[Eyeing the television, Trump gets up to watch another Fox News segment about his Arizona gathering. "Jeanine Pirro, let’s see what she has to say about me," he said as he settled into his couch. When a picture of the Mexican laborer accused of killing a San Francisco woman is put on screen, Trump said: "Look at that guy, look at what he did, killing that beautiful girl. [Expletive] animal." He returned several minutes later to continue the interview.]

Are you looking forward to the debate?

No, not one way or the other. Whatever. I don’t look forward or not look forward. It is what it is.

When are you going to file your financial disclosure with the Federal Election Commission?

This week. Do you think Jeb Bush [the former Florida governor] is going to file his statement? I don’t know what’s going on. I just heard it today that he hasn’t filed. I assume he would have been filed. His should be simple, you know, in comparison to mine. I have so many companies and corporations.

Many Republican officials have asked you to tone down your immigration comments. It doesn’t seem like you’re listening to their advice.

I respect the people in the Republican Party, but this is a very important issue and it can’t be toned down. It’s an issue that wants to be silenced. Remember I told you the story about the guy they were going after, that killer, and when they heard he was he was an illegal immigrant it was like he was protected? If he were a citizen, they’d put him in jail for life.

How did you come up with “the silent majority” as a theme for your Saturday speech?

I was just thinking about it today. When I heard about this overwhelming — I’m telling you, it was 500 people at the start and the hotel called us begging to be released. They said they never had anything like this and we had to move the venue. I said to myself, 'That’s the silent majority.'

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The pilots on Donald Trump's private 757 en route to Phoenix

You don’t care about the Nixon overtones?

Nah. Nobody remembers that. Oh, is that why people stopped using [the phrase]? Maybe. Nobody thinks of Nixon. I don’t think of Nixon when I think of the silent majority. The silent majority today, they’re going to vote for Trump. Remember, many Republicans didn’t vote for Mitt Romney. He didn’t inspire people. They’re going to vote for me. And I’ll also get the Hispanics, you watch.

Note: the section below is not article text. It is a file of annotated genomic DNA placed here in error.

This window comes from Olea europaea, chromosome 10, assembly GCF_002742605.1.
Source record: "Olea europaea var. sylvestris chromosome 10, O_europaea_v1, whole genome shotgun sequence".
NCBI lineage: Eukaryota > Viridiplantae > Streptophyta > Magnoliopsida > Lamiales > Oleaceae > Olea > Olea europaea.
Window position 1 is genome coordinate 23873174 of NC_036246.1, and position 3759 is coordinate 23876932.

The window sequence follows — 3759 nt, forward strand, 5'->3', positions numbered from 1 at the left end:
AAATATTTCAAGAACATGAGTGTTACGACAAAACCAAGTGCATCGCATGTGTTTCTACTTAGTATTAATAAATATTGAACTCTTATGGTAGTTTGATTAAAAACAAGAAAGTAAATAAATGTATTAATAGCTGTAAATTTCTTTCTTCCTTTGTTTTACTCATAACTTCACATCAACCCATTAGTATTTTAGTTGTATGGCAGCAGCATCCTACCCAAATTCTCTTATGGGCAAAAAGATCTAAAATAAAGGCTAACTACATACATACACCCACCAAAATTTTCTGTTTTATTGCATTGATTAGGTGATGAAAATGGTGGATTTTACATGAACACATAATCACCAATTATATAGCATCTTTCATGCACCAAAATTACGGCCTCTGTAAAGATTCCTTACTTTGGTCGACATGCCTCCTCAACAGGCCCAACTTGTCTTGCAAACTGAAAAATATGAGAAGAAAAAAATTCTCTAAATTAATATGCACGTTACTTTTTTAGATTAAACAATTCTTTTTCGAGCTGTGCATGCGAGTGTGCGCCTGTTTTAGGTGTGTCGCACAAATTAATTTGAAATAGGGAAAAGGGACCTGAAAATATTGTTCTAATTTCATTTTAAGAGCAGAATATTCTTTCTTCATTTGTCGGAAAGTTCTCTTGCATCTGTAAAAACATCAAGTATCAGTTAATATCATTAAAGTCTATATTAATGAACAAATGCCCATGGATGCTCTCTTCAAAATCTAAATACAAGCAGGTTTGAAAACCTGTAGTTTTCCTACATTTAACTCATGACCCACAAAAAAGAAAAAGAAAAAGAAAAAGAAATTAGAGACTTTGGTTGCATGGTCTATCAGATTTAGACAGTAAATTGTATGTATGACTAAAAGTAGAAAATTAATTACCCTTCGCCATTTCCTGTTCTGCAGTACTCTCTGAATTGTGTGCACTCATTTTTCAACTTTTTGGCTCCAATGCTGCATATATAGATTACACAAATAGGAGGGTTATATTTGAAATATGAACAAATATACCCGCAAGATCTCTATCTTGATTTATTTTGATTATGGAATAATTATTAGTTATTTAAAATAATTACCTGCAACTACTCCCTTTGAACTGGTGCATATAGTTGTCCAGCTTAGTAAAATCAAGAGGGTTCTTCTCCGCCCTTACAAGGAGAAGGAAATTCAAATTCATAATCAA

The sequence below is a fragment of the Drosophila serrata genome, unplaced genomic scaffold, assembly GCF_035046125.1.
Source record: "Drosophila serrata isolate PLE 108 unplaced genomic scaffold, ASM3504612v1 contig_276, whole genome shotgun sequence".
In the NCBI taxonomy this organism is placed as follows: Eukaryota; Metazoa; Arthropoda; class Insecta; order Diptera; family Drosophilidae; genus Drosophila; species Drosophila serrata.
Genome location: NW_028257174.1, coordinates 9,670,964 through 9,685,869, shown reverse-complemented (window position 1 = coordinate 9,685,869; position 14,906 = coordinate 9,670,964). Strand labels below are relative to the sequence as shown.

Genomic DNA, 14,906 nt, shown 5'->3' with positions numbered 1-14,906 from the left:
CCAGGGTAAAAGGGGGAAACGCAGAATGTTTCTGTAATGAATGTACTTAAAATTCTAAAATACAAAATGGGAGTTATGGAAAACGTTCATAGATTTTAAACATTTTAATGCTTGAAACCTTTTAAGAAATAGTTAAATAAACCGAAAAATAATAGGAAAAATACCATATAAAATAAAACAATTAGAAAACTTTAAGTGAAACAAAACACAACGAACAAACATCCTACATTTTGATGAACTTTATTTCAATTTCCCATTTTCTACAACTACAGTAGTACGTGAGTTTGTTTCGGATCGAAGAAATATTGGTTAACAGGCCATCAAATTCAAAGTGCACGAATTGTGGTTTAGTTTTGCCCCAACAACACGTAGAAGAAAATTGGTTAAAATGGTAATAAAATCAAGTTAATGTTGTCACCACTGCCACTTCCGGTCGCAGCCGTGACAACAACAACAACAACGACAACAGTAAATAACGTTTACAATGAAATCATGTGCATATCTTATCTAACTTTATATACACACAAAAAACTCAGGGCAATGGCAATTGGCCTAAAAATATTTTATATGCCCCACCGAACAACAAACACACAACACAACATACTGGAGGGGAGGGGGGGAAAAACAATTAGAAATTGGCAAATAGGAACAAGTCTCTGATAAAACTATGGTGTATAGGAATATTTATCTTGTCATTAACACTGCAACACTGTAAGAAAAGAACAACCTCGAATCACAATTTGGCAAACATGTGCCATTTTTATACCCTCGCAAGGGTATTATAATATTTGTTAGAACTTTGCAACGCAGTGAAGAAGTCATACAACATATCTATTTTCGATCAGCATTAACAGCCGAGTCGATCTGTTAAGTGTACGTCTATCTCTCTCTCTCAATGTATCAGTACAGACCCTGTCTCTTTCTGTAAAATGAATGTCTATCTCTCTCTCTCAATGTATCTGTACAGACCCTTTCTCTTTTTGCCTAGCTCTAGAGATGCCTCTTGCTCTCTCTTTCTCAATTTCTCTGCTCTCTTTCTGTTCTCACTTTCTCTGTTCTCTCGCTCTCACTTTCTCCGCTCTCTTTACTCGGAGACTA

What do they see in you?

They see somebody who’s going to turn the country around — somebody who has the ability to turn this country around. They’re tired of the incompetence. When you see my [financial] statement, you’ll be very impressed. That’s why it’s important. Let’s say I was worth $10. People would say, "Who the [expletive] are you?" You understand? They know my statement. Fortune. My book, "The Art of the Deal," based on my fortune. If I didn’t make a fortune, who the [expletive] is going to buy "The Art of the Deal"? That’s why they watched "The Apprentice," because of my great success.

Do you see your bid as similar to Ross Perot’s 1992 maverick presidential campaign?

No. I don’t consider Perot a movement. This is a movement. It’s a different movement than I think you’ve ever seen before. Angry, sad, disappointed, devastated by what’s happened to the country. Mourning. Some of these people who’ve lost their kids to [illegal immigrants], it’s mourning. I spoke to one of the mothers today who came to see me, lost her son five years ago. It was like it was yesterday. Their lives are [expletive] over. She’ll never be happy. This campaign is about making America great again. I copyrighted it.

What the [expletive] else do you have? Are you finished yet?

[Trump turns back to Fox, which is again covering the accused San Francisco killer. "Look at this animal. Now he’s claiming innocence. He’s got the lawyer now," Trump said. He stands up and opens another Coke, not to go on the record again.]

©Washington Post